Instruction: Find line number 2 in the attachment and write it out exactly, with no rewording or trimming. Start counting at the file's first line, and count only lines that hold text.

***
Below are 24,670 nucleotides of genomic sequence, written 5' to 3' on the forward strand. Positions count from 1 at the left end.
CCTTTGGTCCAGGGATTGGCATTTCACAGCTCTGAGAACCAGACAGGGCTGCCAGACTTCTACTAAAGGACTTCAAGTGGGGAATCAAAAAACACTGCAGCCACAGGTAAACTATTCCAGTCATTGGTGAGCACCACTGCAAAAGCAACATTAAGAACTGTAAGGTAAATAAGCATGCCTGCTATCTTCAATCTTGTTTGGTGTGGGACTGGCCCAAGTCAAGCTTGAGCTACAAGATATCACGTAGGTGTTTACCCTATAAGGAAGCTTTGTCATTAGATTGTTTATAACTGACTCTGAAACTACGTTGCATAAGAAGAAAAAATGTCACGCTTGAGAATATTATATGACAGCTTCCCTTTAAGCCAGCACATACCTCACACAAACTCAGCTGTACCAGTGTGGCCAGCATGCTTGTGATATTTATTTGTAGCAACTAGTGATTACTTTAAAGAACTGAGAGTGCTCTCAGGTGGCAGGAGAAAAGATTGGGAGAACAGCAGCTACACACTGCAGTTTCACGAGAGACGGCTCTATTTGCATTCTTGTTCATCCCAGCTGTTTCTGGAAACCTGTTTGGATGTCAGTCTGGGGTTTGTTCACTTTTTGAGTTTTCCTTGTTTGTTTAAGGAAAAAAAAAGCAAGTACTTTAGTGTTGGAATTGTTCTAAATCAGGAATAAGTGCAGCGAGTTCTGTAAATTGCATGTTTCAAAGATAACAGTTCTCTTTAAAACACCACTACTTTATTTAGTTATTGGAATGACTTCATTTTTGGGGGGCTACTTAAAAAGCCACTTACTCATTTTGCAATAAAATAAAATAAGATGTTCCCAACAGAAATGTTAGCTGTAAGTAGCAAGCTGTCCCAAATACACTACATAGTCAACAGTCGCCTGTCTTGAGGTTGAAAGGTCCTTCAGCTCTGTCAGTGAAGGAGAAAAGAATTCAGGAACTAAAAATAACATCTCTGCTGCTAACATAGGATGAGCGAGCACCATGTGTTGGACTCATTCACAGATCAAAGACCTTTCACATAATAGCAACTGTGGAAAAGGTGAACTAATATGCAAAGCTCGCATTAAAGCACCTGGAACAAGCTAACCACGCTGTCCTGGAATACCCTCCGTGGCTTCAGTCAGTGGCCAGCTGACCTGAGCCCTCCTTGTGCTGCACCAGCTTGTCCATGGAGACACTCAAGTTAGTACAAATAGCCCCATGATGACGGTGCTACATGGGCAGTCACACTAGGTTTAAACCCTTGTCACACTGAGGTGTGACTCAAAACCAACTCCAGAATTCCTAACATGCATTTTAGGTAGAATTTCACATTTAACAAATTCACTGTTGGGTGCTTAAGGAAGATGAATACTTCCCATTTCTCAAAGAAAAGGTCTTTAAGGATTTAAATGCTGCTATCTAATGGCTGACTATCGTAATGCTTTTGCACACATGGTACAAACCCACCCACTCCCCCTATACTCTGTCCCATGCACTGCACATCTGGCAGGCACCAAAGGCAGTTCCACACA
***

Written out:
CCTTTGGTCCAGGGATTGGCATTTCACAGCTCTGAGAACCAGACAGGGCTGCCAGACTTCTACTAAAGGACTTCAAGTGGGGAATCAAAAAACACTGCAGCCACAGGTAAACTATTCCAGTCATTGGTGAGCACCACTGCAAAAGCAACATTAAGAACTGTAAGGTAAATAAGCATGCCTGCTATCTTCAATCTTGTTTGGTGTGGGACTGGCCCAAGTCAAGCTTGAGCTACAAGATATCACGTAGGTGTTTACCCTATAAGGAAGCTTTGTCATTAGATTGTTTATAACTGACTCTGAAACTACGTTGCATAAGAAGAAAAAATGTCACGCTTGAGAATATTATATGACAGCTTCCCTTTAAGCCAGCACATACCTCACACAAACTCAGCTGTACCAGTGTGGCCAGCATGCTTGTGATATTTATTTGTAGCAACTAGTGATTACTTTAAAGAACTGAGAGTGCTCTCAGGTGGCAGGAGAAAAGATTGGGAGAACAGCAGCTACACACTGCAGTTTCACGAGAGACGGCTCTATTTGCATTCTTGTTCATCCCAGCTGTTTCTGGAAACCTGTTTGGATGTCAGTCTGGGGTTTGTTCACTTTTTGAGTTTTCCTTGTTTGTTTAAGGAAAAAAAAAGCAAGTACTTTAGTGTTGGAATTGTTCTAAATCAGGAATAAGTGCAGCGAGTTCTGTAAATTGCATGTTTCAAAGATAACAGTTCTCTTTAAAACACCACTACTTTATTTAGTTATTGGAATGACTTCATTTTTGGGGGGCTACTTAAAAAGCCACTTACTCATTTTGCAATAAAATAAAATAAGATGTTCCCAACAGAAATGTTAGCTGTAAGTAGCAAGCTGTCCCAAATACACTACATAGTCAACAGTCGCCTGTCTTGAGGTTGAAAGGTCCTTCAGCTCTGTCAGTGAAGGAGAAAAGAATTCAGGAACTAAAAATAACATCTCTGCTGCTAACATAGGATGAGCGAGCACCATGTGTTGGACTCATTCACAGATCAAAGACCTTTCACATAATAGCAACTGTGGAAAAGGTGAACTAATATGCAAAGCTCGCATTAAAGCACCTGGAACAAGCTAACCACGCTGTCCTGGAATACCCTCCGTGGCTTCAGTCAGTGGCCAGCTGACCTGAGCCCTCCTTGTGCTGCACCAGCTTGTCCATGGAGACACTCAAGTTAGTACAAATAGCCCCATGATGACGGTGCTACATGGGCAGTCACACTAGGTTTAAACCCTTGTCACACTGAGGTGTGACTCAAAACCAACTCCAGAATTCCTAACATGCATTTTAGGTAGAATTTCACATTTAACAAATTCACTGTTGGGTGCTTAAGGAAGATGAATACTTCCCATTTCTCAAAGAAAAGGTCTTTAAGGATTTAAATGCTGCTATCTAATGGCTGACTATCGTAATGCTTTTGCACACATGGTACAAACCCACCCACTCCCCCTATACTCTGTCCCATGCACTGCACATCTGGCAGGCACCAAAGGCAGTTCCACACA